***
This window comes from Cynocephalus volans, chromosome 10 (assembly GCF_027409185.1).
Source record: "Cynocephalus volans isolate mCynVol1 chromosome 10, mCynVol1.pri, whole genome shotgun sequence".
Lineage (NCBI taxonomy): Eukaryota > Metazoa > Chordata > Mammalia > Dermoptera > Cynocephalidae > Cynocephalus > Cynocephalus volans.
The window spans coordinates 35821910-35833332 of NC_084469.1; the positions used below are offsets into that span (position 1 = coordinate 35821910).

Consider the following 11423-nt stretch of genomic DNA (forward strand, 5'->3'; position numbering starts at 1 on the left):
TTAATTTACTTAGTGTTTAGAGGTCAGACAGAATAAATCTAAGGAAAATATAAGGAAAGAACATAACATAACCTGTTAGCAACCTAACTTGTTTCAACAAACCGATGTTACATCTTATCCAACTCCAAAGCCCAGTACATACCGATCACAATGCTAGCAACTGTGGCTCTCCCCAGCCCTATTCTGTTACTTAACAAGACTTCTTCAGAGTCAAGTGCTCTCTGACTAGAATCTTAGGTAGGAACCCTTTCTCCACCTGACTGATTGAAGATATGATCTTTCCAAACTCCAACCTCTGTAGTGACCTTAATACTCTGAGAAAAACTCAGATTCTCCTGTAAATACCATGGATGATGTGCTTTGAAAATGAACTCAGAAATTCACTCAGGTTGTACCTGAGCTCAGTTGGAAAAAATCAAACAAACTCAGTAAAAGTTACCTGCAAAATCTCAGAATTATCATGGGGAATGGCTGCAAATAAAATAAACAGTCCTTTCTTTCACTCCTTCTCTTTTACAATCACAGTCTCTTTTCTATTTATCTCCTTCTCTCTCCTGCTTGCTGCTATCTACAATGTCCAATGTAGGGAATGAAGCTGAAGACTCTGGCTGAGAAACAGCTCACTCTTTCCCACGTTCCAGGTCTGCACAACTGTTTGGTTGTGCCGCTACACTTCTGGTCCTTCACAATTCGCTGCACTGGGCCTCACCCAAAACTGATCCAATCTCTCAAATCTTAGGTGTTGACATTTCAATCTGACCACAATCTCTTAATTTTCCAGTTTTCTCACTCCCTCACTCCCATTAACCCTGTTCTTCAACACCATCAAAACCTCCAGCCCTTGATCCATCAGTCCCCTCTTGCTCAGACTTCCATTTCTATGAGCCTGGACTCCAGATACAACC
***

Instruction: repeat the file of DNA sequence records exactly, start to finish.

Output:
This window comes from Cynocephalus volans, chromosome 10 (assembly GCF_027409185.1).
Source record: "Cynocephalus volans isolate mCynVol1 chromosome 10, mCynVol1.pri, whole genome shotgun sequence".
Lineage (NCBI taxonomy): Eukaryota > Metazoa > Chordata > Mammalia > Dermoptera > Cynocephalidae > Cynocephalus > Cynocephalus volans.
The window spans coordinates 35821910-35833332 of NC_084469.1; the positions used below are offsets into that span (position 1 = coordinate 35821910).

Consider the following 11423-nt stretch of genomic DNA (forward strand, 5'->3'; position numbering starts at 1 on the left):
TTAATTTACTTAGTGTTTAGAGGTCAGACAGAATAAATCTAAGGAAAATATAAGGAAAGAACATAACATAACCTGTTAGCAACCTAACTTGTTTCAACAAACCGATGTTACATCTTATCCAACTCCAAAGCCCAGTACATACCGATCACAATGCTAGCAACTGTGGCTCTCCCCAGCCCTATTCTGTTACTTAACAAGACTTCTTCAGAGTCAAGTGCTCTCTGACTAGAATCTTAGGTAGGAACCCTTTCTCCACCTGACTGATTGAAGATATGATCTTTCCAAACTCCAACCTCTGTAGTGACCTTAATACTCTGAGAAAAACTCAGATTCTCCTGTAAATACCATGGATGATGTGCTTTGAAAATGAACTCAGAAATTCACTCAGGTTGTACCTGAGCTCAGTTGGAAAAAATCAAACAAACTCAGTAAAAGTTACCTGCAAAATCTCAGAATTATCATGGGGAATGGCTGCAAATAAAATAAACAGTCCTTTCTTTCACTCCTTCTCTTTTACAATCACAGTCTCTTTTCTATTTATCTCCTTCTCTCTCCTGCTTGCTGCTATCTACAATGTCCAATGTAGGGAATGAAGCTGAAGACTCTGGCTGAGAAACAGCTCACTCTTTCCCACGTTCCAGGTCTGCACAACTGTTTGGTTGTGCCGCTACACTTCTGGTCCTTCACAATTCGCTGCACTGGGCCTCACCCAAAACTGATCCAATCTCTCAAATCTTAGGTGTTGACATTTCAATCTGACCACAATCTCTTAATTTTCCAGTTTTCTCACTCCCTCACTCCCATTAACCCTGTTCTTCAACACCATCAAAACCTCCAGCCCTTGATCCATCAGTCCCCTCTTGCTCAGACTTCCATTTCTATGAGCCTGGACTCCAGATACAACC